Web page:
Confessions of a thrift-store shopper
A thrifty shopper is someone who stretches a dollar by hunting down great deals without compromising on quality, design or craftsmanship.
A cheapskate, in my opinion, is fixated on price — and only price — and will buy even the most poorly made product to save a few bucks.
That’s the beauty of second-hand stores. They can satisfy both types of shoppers by offering top-brand clothing, footwear and housewares at bargain-basement prices.
My love affair with thrift shops started as a necessity when I was a cash-strapped teen with a penchant for shoes and funky fashion. One of my favourite haunts was the now defunct Army Surplus on Industrial Avenue where I bought cargo pants, walking shorts, military jackets and button-up sweaters in every possible shade of khaki.
As a mother of four boys, buying second-hand clothes has just made practical sense, especially during the rough-and-tumble years when grass stains and ripped knees defined my sons’ style.
I could never rationalize spending big dollars on expensive jeans and sweatshirts for my brood, when in all likelihood, they’d outgrow them in months.
Buying second-hand toys, puzzles and books was also economical because I could buy more for less. The GT Racers I picked up for $15 at Saint Vincent de Paul remain one of my biggest coups.
I’m still a regular at Goodwill and Value Village because I love the thrill of the hunt. It takes the same determination, patience and time as digging through the jammed racks at Winners except the clothes are used and cost a fraction of the original retail price.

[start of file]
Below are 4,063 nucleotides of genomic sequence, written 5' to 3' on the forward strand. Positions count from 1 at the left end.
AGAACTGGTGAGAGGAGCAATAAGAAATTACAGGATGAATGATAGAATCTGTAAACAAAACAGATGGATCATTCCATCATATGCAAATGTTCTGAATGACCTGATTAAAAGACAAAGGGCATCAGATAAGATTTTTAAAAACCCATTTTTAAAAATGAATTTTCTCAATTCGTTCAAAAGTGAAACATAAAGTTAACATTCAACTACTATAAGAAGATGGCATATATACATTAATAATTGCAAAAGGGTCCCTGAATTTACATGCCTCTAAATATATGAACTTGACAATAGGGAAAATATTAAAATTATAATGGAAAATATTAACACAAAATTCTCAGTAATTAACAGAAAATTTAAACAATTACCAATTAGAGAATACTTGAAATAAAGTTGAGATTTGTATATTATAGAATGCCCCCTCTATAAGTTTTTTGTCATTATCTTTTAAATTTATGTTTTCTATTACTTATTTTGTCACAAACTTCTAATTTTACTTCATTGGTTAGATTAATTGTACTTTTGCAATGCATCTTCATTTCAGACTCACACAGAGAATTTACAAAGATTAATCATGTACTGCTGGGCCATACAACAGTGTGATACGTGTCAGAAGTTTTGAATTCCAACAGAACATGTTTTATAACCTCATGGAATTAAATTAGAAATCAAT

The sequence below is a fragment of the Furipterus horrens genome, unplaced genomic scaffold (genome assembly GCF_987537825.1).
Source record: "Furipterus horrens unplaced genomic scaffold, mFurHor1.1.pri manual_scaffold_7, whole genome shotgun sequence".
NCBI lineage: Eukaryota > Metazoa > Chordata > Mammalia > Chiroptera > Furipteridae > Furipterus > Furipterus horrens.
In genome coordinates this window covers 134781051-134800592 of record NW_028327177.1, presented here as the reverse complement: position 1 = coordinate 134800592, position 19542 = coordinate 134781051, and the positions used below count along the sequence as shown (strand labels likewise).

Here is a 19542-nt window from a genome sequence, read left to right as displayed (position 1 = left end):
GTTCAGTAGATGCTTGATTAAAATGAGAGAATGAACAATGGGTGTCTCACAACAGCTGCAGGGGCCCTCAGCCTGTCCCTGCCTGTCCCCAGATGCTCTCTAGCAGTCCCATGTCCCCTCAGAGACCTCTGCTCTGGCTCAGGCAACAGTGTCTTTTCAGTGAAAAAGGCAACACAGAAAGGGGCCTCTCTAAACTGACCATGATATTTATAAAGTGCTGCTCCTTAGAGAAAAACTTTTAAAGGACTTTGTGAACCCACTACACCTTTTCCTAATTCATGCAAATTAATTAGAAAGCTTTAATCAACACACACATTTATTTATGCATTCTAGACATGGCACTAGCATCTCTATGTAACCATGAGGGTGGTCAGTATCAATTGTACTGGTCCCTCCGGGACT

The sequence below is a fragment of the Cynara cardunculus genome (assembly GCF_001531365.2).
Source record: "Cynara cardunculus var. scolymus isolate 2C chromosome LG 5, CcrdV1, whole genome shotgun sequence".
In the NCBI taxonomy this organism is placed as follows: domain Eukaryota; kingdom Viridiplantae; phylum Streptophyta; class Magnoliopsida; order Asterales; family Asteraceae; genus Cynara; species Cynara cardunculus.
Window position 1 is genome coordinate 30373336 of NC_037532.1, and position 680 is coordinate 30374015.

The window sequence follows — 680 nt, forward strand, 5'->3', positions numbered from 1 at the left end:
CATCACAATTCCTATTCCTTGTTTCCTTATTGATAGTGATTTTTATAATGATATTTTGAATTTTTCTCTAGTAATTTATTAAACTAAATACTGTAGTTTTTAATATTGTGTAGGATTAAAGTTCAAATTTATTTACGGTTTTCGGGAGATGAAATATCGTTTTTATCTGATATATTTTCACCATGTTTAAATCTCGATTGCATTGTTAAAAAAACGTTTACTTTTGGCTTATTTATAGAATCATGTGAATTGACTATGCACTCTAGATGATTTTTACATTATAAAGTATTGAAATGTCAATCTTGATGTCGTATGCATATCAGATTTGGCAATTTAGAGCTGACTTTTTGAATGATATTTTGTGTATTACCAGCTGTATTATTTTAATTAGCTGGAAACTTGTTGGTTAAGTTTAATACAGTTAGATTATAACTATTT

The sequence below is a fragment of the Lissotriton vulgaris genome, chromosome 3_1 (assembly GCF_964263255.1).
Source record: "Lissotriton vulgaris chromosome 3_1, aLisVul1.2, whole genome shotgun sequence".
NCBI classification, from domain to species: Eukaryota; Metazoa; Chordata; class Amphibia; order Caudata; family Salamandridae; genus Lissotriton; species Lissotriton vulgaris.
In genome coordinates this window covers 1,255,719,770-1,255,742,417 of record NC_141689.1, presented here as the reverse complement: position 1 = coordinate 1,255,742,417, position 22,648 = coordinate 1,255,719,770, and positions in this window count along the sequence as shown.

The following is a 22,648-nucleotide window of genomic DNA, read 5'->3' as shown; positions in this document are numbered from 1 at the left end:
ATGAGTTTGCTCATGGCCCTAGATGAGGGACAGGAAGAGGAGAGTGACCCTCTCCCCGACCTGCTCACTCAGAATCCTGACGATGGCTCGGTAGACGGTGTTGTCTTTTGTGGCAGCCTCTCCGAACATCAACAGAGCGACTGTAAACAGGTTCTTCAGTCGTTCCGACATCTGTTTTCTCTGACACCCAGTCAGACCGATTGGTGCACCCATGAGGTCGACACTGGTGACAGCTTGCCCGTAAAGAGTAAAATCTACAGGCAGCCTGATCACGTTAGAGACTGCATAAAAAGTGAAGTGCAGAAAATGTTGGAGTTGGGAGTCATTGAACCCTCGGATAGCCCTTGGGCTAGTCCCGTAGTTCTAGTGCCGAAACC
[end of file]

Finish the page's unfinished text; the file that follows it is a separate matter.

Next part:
As a bonus, you’re helping a variety of charities while recycling and saving money. It’s a win-win-win.
Yet there are many people — friends included — who think that clothes sold at second-hand stores are smelly, worn or outdated. They wouldn’t be caught dead in a thrift shop, mostly out of fear that one of their friends or neighbours would see them. To that I say, “Your loss.”
Over the years, I have found incredible deals on skirts, blazers, costume jewelry and even shoes from top designers including Jones New York, Liz Claiborne, Tommy Hilfiger and Josef Seibel.
For the boys, I’ve bought many pairs of used Levis and Dockers in mint shape and nearly-new hoodies, dress shirts and cosy pullovers from Reebok, Mexx, Gap, Hollister and American Eagle.
Once laundered, ironed or dry-cleaned, you’d never know I paid as little as $2.75 for them.
That’s thriftiness at its finest.
Best part is if we tire of the clothing after one season, outgrow them or fads change, there’s not a lot of money on the line. I simply bag them up and drop them off at a second-hand store to be recycled again.